Thank you, Mr President, and let me say how good it is to see you in the chair in what I think is your last month with us in this council, so it’s very nice to see you there. Let me also thank Special Representative Shearer for your briefing and all you’ve done. And I’d also like to thank Ms Sunday for your very insightful briefing and your continued efforts to seek justice and accountability for the women of South Sudan. It was an inspirational part, Ms Sunday of our recent visit to Juba to meet you and your fellow civil society activists. And I am pleased to hear from you that this council’s interest then has helped you locally to open that space.
Mr President, let me start with, like others, welcoming the very positive news: the decision of the South Sudanese parties to form the Transitional Government of National Unity. The people of South Sudan have long awaited this important step and the people of the United Kingdom join them in celebrating this important progress. And let me therefore salute the leadership shown by President Kiir and First Vice President Machar in making the necessary compromises, including on the number and composition of states in particular. Putting the people of South Sudan first is what matters and is their test of leadership.
Let me also praise the role of the region in their efforts to bring the parties together. I agree wholeheartedly with the SRSG on the important unity shown an effort shown by the sub-region and beyond. Thanks are due widely, as he said, reflecting the wide concern and interest of the international community. You left out one person, David. So thank you to you for all that you’ve done.
But let me also echo SRSG Shearer’s sense of caution. It’s really important that the dividends of this progress are felt by the wider population. That hasn’t yet happened. Our focus remains on helping the people of South Sudan to lead their lives free from hunger, violence and fear. Only through genuine implementation of commitments made by all sides will South Sudan move forwards.
And let’s not forget, Mr President, this conflict has killed nearly 400,000 people, has left 7.5 million people in need of humanitarian assistance, has seen sexual and gender based violence used as a weapon of war, has seen over 4 million people displaced and some 6.5 million people at risk of acute food insecurity. The United Kingdom will continue to stand by South Sudan and its people in this endeavour. We remain one of the largest humanitarian donors. Last year, the United Kingdom gave over $220 million in humanitarian assistance to South Sudan.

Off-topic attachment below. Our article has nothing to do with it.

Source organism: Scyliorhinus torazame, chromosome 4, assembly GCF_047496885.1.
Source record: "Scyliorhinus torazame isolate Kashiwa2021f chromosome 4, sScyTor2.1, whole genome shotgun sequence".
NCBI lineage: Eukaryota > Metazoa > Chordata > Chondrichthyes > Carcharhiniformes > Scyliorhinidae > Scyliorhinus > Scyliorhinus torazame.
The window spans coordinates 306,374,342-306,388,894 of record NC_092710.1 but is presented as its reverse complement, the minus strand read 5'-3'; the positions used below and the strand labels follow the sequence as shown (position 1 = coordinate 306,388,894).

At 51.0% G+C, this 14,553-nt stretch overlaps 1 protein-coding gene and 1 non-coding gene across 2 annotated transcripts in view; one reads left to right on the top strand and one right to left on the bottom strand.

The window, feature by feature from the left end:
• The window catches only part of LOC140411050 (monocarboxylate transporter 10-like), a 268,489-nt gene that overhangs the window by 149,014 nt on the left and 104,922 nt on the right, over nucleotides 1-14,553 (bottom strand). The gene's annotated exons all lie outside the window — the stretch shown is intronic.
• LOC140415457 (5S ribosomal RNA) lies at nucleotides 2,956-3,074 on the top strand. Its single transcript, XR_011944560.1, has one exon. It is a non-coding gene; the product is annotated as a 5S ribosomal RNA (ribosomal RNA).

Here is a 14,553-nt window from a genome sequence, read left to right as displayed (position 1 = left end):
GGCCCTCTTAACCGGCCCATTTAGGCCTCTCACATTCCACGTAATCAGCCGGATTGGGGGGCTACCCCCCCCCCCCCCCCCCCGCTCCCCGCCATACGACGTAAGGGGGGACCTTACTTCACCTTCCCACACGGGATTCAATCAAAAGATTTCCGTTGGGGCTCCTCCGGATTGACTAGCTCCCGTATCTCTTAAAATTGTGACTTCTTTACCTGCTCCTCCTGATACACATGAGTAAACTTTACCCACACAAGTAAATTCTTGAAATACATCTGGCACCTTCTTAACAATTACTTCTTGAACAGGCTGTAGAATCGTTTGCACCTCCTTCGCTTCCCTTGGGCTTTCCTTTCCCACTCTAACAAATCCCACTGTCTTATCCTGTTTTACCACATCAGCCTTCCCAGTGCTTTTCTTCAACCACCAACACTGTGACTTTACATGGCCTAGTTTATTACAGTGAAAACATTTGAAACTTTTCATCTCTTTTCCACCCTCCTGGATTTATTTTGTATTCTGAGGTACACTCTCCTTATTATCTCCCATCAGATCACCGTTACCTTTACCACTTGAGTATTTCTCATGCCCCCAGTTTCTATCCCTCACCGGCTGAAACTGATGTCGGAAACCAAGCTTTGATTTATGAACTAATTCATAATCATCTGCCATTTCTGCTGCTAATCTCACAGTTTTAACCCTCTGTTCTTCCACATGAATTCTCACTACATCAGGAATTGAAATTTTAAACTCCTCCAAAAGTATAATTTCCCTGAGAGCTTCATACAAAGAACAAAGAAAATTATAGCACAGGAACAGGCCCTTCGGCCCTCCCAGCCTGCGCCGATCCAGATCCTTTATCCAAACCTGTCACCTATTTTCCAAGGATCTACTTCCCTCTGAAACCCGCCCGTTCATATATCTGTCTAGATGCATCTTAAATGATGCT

Now, Mr President, as I’ve said, recent steps are only the start of the next phase of delivering change for the people of South Sudan. Our hope is that the spirit of compromise continues and that the swift progress to address the many challenges ahead. Most immediately, we need to see the timely formation of an inclusive government with positions and portfolios allocated. One very concrete step that could be taken would be to ensure the meaningful participation of women, – as Ms Sunday made clear – both in this government and in South Sudan’s future. And on that, I would simply say that the 35 percent quota should be the floor, not the ceiling. I welcomed Ms Sunday’s comments in general, and I particularly agree with her that South Sudan’s natural resource wealth should be used in support of its people including, as a priority, girls’ education.
Mr President, those tasks which should have been completed during the pre-transition phase must now be addressed. This includes on unifying forces and cantonment. Partial implementation would bring new security challenges, which must not happen. And we would like to see full transparency on this, including on funds already disbursed. Efforts to address growing levels of inter-communal violence and immediate steps to tackle the humanitarian situation would show this government prioritising its people.
This council must remain alive to the risks. History has shown that the violence in South Sudan can escalate quickly. So in addition to that sustained commitment from the new government, we believe the international efforts that we’ve seen pay such benefits and dividends recently must remain there with South Sudan to provide a conducive environment for sustainable peace. And as part of that, we believe it’s important to maintain the sanctions regime, to discourage any potential spoilers of the peace and to keep the arms embargo which exists for the protection of the people of South Sudan. Of course, necessary exemptions must be taken through in the correct way.
Mr President, the Security Council has walked with South Sudan over the past years and months. It’s been a very difficult time. But the strong interest and focus, including our recent visit, have been important elements in support of peace. And we need as a council to maintain that interest and our focus. On that Security Council visit, I recall vividly the words of one of our civil society reps that we met about South Sudan’s parties. And they said, “When they are united, they let us talk. When they’re divided, they kill us.” It’s better that they are united.
Mr President, the people of South Sudan deserve a world in which they’re not in danger, in which they’re able to fulfill their potential and live their lives to the fullest. As we say for all on this planet, let no one be left behind. The President and Vice President have shown leadership to get to this point. True leadership means being able to make compromises for the good of their people, and I applaud them for it. But this is just the beginning. We need true leadership from them and all South Sudanese politicians now.
The hard work, Mr President is just starting.